Conrad Black is getting out on bail. The US Supreme Court says Skilling got a bad deal. Obama is on the telly applauding Friend of Angelo Chris Dodd.

    This is very bad Soviet era cronyism and propaganda. Is this what always happens during the decline of an empire?

  4. Hugh

    I can only see this as whitewashing. Tourre’s attorneys work for GS. They can’t want the discovery if Tourre opts out and chooses to go to trial.

  5. Paul

    My guess is that Tourre was not offered as sweet a deal as Goldman, and so he finds himself in trial. This setup is pretty nice though. Defense #8 seems to be the obvious get out of jail free card.

    Step 1: Goldman makes a settlement, not formally admitting wrongdoing while still admitting ‘mistakes’.
    Step 2: Tourre’s defense is that Goldman made ‘mistakes’ and it is not really his fault.
    Step 3: Representatives from Goldman testify that institutional ‘mistakes’ were largely responsible for the incident and that council from Goldman erroneously signed off on the deal and marketing materials. It would seem unlikely that Tourre dealt directly with security selection, the investors, legal/compliance review and the creation of marketing materials (most firms have separate teams for each of these roles); therefor a lot of the blame related to these points can be deflected from him as an individual.
    Step 4: Tourre is found not guilty, usually this testimony would indict Goldman, but they have already settled the charges with no admission of wrongdoing.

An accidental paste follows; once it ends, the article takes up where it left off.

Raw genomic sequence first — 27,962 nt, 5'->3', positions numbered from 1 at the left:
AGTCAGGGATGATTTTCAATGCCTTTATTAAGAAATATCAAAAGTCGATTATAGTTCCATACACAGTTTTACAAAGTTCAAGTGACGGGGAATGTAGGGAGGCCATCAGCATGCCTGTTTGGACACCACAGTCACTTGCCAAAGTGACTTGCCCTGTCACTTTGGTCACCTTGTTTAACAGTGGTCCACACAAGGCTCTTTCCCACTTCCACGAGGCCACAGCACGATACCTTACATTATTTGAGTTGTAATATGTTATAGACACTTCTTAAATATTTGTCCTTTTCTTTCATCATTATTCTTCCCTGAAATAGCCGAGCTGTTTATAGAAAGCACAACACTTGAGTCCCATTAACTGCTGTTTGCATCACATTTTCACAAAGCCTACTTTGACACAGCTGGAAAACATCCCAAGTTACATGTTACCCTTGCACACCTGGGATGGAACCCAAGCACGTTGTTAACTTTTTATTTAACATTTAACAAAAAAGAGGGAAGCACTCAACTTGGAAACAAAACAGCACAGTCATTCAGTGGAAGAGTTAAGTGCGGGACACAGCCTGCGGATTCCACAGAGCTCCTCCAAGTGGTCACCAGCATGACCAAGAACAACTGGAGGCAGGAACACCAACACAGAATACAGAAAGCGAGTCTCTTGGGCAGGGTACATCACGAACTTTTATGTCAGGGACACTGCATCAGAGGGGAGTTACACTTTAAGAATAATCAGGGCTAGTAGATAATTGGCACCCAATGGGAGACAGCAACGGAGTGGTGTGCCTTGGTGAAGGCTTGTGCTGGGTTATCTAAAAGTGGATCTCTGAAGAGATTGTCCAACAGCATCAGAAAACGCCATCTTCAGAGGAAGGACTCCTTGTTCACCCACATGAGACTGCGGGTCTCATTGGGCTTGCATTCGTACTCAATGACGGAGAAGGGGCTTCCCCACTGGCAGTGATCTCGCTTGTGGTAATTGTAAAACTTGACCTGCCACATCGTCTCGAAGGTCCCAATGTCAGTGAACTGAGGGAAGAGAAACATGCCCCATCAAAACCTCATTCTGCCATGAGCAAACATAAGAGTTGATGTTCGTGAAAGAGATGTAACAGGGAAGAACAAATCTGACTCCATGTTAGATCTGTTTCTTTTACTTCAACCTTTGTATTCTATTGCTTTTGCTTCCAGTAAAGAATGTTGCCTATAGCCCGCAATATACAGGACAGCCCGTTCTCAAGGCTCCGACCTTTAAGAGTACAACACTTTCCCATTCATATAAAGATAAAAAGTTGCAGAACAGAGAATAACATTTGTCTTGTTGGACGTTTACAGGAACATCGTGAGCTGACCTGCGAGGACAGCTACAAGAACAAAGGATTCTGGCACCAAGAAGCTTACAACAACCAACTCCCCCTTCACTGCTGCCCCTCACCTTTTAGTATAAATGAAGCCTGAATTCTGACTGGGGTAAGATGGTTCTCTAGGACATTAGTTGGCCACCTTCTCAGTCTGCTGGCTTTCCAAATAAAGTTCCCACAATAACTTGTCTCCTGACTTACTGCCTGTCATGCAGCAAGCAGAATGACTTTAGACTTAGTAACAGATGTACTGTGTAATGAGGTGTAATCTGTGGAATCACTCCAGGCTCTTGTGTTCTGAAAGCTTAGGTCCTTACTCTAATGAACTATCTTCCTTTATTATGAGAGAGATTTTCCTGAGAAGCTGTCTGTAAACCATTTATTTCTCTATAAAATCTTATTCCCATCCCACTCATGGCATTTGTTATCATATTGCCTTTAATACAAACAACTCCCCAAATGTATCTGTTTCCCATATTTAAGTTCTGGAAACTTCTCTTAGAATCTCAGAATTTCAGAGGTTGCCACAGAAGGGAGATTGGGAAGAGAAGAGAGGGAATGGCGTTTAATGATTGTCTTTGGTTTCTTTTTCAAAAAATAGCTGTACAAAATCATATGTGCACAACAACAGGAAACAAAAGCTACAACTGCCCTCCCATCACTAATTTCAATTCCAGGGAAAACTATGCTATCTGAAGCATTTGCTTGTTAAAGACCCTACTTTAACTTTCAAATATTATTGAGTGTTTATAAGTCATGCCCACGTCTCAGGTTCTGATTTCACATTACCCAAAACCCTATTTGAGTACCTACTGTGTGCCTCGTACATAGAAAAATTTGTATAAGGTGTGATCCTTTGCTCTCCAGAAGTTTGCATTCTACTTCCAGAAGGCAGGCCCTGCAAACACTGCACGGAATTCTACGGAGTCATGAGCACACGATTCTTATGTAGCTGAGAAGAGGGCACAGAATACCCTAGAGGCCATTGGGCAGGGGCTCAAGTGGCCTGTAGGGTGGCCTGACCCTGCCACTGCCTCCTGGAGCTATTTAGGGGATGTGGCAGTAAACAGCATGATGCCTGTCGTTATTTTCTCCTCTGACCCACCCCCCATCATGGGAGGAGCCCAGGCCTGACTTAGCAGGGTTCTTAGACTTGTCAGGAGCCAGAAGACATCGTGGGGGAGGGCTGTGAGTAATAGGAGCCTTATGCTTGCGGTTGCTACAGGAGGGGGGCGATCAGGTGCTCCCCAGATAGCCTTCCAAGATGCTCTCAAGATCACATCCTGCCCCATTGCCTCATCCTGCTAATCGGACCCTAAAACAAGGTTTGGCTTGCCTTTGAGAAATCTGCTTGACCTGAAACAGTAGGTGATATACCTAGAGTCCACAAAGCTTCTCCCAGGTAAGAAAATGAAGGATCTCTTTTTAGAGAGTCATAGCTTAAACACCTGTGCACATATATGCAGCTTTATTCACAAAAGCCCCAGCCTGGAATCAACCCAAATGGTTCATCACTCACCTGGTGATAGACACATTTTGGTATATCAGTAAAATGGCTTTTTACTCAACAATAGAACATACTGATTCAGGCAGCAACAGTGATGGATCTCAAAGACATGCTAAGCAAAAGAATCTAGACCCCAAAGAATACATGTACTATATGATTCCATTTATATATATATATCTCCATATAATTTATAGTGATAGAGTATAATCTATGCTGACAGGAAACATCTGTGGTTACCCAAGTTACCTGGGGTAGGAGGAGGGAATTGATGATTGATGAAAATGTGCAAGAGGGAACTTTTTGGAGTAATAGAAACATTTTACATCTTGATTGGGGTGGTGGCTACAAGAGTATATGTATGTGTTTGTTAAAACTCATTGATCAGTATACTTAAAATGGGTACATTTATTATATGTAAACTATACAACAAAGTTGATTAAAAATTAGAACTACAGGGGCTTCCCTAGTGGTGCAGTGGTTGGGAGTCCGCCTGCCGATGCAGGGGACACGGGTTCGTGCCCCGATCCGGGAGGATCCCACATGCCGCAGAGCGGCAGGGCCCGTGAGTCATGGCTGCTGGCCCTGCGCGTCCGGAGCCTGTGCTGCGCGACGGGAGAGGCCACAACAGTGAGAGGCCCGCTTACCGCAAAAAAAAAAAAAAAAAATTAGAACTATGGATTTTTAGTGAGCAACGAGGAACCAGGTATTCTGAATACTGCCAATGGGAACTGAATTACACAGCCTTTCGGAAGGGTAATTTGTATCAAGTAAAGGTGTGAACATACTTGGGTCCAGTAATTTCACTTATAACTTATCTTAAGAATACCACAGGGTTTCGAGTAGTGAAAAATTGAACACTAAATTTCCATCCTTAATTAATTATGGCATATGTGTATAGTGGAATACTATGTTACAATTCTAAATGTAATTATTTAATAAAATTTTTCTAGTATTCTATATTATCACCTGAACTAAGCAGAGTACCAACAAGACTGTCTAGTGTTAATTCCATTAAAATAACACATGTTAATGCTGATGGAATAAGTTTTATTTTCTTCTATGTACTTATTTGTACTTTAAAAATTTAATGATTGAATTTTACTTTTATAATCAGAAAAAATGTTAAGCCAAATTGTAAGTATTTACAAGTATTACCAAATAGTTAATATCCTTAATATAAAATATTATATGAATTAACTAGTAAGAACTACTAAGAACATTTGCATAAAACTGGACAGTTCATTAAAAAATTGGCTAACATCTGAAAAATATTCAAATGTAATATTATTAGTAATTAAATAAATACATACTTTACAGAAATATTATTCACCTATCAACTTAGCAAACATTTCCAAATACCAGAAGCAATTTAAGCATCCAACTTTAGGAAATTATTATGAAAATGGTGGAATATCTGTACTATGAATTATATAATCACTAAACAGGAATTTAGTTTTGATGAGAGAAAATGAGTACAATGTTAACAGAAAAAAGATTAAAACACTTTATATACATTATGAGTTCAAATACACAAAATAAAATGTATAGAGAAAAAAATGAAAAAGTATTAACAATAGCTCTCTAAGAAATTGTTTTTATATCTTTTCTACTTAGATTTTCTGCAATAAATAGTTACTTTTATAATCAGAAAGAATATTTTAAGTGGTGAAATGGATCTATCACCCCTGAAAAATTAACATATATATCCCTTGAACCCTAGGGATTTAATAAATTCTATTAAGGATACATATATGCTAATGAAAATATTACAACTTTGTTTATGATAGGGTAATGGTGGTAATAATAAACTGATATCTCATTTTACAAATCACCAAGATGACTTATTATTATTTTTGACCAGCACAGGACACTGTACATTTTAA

What I don’t understand is why this new less kind, less gentle SEC still allows settlements without admission of wrongdoing. The revenue they get from the settlements doesn’t really change the federal budget, nor does it critically threaten the businesses who are in the wrong. A tougher SEC would set a mandate that all fraud cases go to court unless a formal admission of wrongdoing is included in the settlement.

  6. slowlearner

    You really ought not to read too much into an Answer. It is perhaps the least interesting and least revealing of any legal submission in U.S. courts. The main purpose of the Answer is to deny any fact that can be plausibly denied and preserving any affirmative defense that one could conceivably make during the litigation. Answers are boring formalities that rarely give much indication of the type of defense that a party will make. And the affirmative defenses are usually little more than boilerplate.

Comments are closed.